Why Stadia Could Fail

Ok, So Google is starting a gaming service. Is anybody excited? Tech writers are. But what about the gaming community? Even more important, what about the developer community? How well the Stadia service does will be all about how much game developers embrace the new platform along with the established platforms like PlayStation, Xbox, and Nintendo. Why are developers so key to all of this? Because the way Google is setting things up it will require game developers to port their titles on to the new service. This means more work for vendors in an industry that has already been well defined by established players and is quite healthy in its current form. There are millions of Xbox and PlayStation consoles on the market and a strong market for dedicated gaming PC’s.The current ecosystem is not begging for Google to come along and save it.

When I see a big announcement like Stadia it brings me right back to OUYA. The small start up console launched to great fanfare promising to be a community of creators that would deliver gaming in a new way. The only problem was that it didn’t have much of a catalog to offer in the first place. But once developers got going buy was it going to be great. Only thing is that developers never got on board. And despite lots of buzz the project never truly materialized.

Making a big gaming announcement without a cavalcade of titles is to put it politely, risky. We know nothing about how the service will attract customers. Is it something free that anyone can get into? Will it make money by selling the controllers? Where will people get the equipment to utilize it? Will the games work the same on all platforms? Will the service integrate with any consoles?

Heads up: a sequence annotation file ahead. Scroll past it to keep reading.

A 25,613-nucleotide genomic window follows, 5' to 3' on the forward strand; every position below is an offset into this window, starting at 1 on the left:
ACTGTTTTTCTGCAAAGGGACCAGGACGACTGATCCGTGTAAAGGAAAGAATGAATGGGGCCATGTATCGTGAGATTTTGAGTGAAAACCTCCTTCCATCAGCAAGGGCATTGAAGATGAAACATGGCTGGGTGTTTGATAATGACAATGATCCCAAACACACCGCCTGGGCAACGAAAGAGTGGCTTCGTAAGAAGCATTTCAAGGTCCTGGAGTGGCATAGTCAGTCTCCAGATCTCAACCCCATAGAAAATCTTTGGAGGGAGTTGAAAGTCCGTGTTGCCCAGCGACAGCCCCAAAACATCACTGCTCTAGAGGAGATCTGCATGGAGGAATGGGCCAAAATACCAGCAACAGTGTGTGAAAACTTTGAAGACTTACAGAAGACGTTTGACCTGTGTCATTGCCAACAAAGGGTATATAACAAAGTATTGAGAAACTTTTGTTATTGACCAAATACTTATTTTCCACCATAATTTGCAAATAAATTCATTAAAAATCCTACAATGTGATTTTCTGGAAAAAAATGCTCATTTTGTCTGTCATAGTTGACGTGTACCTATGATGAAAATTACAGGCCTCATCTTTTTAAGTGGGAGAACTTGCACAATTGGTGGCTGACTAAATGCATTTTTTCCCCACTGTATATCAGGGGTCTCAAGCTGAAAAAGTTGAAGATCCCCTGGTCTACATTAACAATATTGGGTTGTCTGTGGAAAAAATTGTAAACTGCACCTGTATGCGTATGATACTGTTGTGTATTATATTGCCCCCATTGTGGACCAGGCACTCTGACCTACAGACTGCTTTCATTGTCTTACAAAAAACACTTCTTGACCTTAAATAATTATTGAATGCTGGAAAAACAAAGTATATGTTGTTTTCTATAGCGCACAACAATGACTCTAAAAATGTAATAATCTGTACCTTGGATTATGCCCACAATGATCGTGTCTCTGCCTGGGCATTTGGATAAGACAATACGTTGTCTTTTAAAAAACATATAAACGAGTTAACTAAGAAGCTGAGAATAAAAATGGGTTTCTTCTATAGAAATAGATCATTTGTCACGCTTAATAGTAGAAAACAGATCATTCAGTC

The service is going to be available via Google Chrome. This means that it will be dependant on Windows PCs. An obvious potential partner for the service would be NVIDIA which makes the Shield 4k gaming console and streamer powered by Android TV. But Stadia could easily be seen as a competitor to its own game service. Can Google force Stadia into the Android TV operating system or could NVIDIA avoid having a competitor built-in to its own branded device? Will it be available across all Android TV powered devices?

The approach Google is taking is rife with potential potholes. Sony, Microsoft, Nvidia and Nintendo have a standardized platform that they can depend on to perform exactly as designed. Developers can make games according to specific specs and know how they will work. Stadia could also suffer from the same thing that “Google TV” suffered from. Too many bad experiences. When a company tries to promise access from virtually everywhere it does so hoping that there will be enough bandwidth and processor power to handle what ever it is that it is selling. This service will require users to have dependable broadband speeds and according to the Verge users who do not live close to where the servers running Stadia are located are likely to experience latency problems in the games. That is a big deal for gamers, especially those who spend hours and tons of money on highly competitive games. If people try to use the service on underpowered devices like phones, or lower end laptops with undependable wifi they will hit the message boards and review sites with their horror stories. This could drag down the reputation of the service quickly.

In the end the service could be a kind of value added experience in the way that games on Apple TV or Fire TV are. Nobody buys the given device because of games but the fact that they are available means that there is always a chance someone will download or buy one. But expecting to create demand out of thin air at this point is a big ask.